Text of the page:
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Niagara Falls: Here’s how the site looks like when frozen

NEW YORK -UNS: When even the heartiest souls in Western New York hear a weather forecast for unseasonably cold, arctic air, they head straight indoors and sit by a fire. When I see the near-record low temperatures on New Year’s Day hovering around -13°C, however, I stir my parents from the couch and suggest a road trip 50 miles west to Niagara Falls. I want to see what thousands on social media are calling an ethereal winter wonderland.

Growing up in Rochester in New York State, a visit to the famous waterfall in July or August was a reprieve from the hot, humid weather that felt so oppressive after months of rain and snow. My voyages on the Maid of the Mist boat, sailing around the lower basin below the falls, were a touristy but awe-inspiring favourite. Draped in a thin blue poncho and soaked in coconut-scent sunscreen and waterfall spray, the thundering rush of cooling water and endless rainbows never failed to impress.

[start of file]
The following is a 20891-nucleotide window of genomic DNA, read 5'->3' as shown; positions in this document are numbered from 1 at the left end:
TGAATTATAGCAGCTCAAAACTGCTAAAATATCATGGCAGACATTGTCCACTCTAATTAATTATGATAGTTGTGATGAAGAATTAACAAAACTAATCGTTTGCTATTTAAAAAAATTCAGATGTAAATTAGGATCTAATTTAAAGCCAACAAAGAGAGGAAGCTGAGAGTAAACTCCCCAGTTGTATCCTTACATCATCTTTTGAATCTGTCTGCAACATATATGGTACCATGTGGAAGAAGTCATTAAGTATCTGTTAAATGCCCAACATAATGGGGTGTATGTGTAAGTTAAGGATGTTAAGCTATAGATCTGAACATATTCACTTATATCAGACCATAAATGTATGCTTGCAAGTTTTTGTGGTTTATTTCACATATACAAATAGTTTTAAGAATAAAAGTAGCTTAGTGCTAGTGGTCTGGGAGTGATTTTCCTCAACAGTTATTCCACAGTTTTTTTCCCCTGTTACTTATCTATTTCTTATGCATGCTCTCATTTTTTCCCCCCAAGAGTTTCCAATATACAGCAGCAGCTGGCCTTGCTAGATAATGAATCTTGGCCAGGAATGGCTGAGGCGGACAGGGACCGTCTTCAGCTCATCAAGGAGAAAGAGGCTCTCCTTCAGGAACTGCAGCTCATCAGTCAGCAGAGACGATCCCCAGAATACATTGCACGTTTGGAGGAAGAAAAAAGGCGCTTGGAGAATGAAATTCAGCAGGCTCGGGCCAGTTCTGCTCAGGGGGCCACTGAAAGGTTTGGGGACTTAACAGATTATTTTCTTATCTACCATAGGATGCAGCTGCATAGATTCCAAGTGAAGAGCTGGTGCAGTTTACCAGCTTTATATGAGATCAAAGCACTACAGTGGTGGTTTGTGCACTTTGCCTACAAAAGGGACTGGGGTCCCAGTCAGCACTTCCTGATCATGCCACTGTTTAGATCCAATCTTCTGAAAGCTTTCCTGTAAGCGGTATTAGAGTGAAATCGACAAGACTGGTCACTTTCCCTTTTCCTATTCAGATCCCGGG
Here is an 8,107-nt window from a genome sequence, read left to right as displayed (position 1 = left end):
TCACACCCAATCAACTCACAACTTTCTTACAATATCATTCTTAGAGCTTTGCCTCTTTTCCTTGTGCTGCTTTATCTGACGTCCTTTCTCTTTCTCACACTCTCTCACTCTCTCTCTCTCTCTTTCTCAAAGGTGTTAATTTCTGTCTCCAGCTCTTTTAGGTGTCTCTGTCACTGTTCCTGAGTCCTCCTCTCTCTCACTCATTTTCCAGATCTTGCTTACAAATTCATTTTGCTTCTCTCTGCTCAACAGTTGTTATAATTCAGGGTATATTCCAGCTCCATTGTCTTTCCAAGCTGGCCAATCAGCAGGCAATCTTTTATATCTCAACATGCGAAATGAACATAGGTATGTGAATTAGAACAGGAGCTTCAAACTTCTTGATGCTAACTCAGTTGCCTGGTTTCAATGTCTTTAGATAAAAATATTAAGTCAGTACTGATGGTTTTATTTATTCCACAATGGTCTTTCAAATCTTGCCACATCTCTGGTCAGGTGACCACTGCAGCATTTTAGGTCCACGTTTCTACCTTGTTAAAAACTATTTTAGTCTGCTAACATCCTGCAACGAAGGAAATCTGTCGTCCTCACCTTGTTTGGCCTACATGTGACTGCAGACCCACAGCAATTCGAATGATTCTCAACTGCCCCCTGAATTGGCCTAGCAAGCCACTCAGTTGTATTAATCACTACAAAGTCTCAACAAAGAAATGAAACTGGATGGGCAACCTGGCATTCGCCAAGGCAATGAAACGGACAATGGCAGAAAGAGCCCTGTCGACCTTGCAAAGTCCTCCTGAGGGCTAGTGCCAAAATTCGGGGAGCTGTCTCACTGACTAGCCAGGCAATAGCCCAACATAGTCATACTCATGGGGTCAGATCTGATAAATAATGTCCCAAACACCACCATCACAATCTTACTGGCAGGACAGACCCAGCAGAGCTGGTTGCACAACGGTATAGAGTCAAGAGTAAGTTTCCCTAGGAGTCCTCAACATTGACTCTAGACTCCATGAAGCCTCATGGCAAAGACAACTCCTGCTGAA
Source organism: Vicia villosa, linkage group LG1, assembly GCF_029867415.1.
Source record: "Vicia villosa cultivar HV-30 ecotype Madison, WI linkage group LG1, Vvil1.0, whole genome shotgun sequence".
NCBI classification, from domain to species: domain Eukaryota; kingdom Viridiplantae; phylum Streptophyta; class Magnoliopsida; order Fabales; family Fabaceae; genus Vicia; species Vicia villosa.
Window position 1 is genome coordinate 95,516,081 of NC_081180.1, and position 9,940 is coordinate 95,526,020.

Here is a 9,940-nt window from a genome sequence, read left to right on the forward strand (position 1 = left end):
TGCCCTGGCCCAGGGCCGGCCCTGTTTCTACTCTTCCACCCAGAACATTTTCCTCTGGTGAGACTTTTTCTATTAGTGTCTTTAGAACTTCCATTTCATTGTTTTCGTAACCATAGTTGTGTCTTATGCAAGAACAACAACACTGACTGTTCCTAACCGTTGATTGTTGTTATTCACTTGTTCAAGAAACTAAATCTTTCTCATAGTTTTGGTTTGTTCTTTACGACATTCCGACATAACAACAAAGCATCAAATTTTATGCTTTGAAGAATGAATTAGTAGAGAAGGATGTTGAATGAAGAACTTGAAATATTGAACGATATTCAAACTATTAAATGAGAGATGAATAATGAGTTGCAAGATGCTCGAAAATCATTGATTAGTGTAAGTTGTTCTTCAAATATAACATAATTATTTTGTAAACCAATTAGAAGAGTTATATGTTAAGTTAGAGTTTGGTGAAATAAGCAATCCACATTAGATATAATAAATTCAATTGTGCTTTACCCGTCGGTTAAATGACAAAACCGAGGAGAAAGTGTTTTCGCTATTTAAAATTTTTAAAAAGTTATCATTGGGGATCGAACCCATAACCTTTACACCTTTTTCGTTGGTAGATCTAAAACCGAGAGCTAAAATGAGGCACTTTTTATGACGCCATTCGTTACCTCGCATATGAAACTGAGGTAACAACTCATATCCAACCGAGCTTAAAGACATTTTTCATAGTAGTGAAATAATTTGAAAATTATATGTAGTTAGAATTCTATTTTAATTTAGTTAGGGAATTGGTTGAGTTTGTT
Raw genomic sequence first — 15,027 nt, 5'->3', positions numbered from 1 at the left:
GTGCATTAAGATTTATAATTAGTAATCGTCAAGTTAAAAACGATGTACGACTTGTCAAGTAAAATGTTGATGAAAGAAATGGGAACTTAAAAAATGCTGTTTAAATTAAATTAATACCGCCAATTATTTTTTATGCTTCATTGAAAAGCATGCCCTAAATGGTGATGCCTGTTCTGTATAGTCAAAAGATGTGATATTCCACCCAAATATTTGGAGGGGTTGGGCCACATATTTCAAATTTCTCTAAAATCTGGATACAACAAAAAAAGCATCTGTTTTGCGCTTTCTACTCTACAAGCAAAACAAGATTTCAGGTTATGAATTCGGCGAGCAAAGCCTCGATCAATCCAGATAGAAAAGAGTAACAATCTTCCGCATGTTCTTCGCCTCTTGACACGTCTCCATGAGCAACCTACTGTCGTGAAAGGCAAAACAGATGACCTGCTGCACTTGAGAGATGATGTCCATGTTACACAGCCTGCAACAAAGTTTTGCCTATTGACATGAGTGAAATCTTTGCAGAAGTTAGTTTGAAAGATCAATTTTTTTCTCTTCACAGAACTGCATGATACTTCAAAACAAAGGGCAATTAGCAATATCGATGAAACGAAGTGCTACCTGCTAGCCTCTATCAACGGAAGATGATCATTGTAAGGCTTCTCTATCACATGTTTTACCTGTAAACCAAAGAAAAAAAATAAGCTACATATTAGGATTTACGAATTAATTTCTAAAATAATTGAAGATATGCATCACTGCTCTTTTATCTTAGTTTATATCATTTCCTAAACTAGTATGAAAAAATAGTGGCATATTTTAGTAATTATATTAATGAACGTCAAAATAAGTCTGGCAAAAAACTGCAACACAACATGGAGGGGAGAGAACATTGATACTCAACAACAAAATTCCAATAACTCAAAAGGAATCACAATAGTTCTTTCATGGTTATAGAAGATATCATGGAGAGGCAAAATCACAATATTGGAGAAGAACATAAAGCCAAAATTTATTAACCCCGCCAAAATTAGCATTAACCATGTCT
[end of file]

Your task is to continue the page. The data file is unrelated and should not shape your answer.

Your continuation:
This week is nothing like that. With temperatures dipping well below freezing and forecast to remain frigid for at least another week, the area is an icy spectacle packed with locals, tourists and those seeking the perfect Instagram shot. It’s so cold that snow crunches under our feet as we take a brisk walk on the promenade along Horseshoe Falls: one of the three enormous waterfalls that make up Niagara Falls.

While 3,160 tonnes of water typically rush over Niagara Falls every second, the slushy current is braking to a lumbering flow today as it struggles to push through partially frozen passages. It even sounds duller and less thunderous than in summer months. The surrounding earth is completely ice-encrusted, shining like jewels when the occasional ray of light peeks through heavy clouds.

The Maid of the Mist shuts down for winter, but it’s still possible to get close to the extravagant winter display. The Cave of the Winds Pavilion at Bridal Veil Falls offers an abbreviated tour in winter months taking you to a sheltered viewing platform (though if you want to hike the famous wooden walkway around the cave, you need to wait until it reopens in April).

Across the river on the Canadian side of the border, I descend 125 feet through carved tunnels as part of the Journey Behind the Falls attraction for a behind-the-scenes perspective. Typically visitors see the backside of the wall of water; today’s view is a glimpse of a giant ice sheet, with only the sound of the falls to signal my location. In fact, only two of the tree tunnels are open due to inclement conditions.

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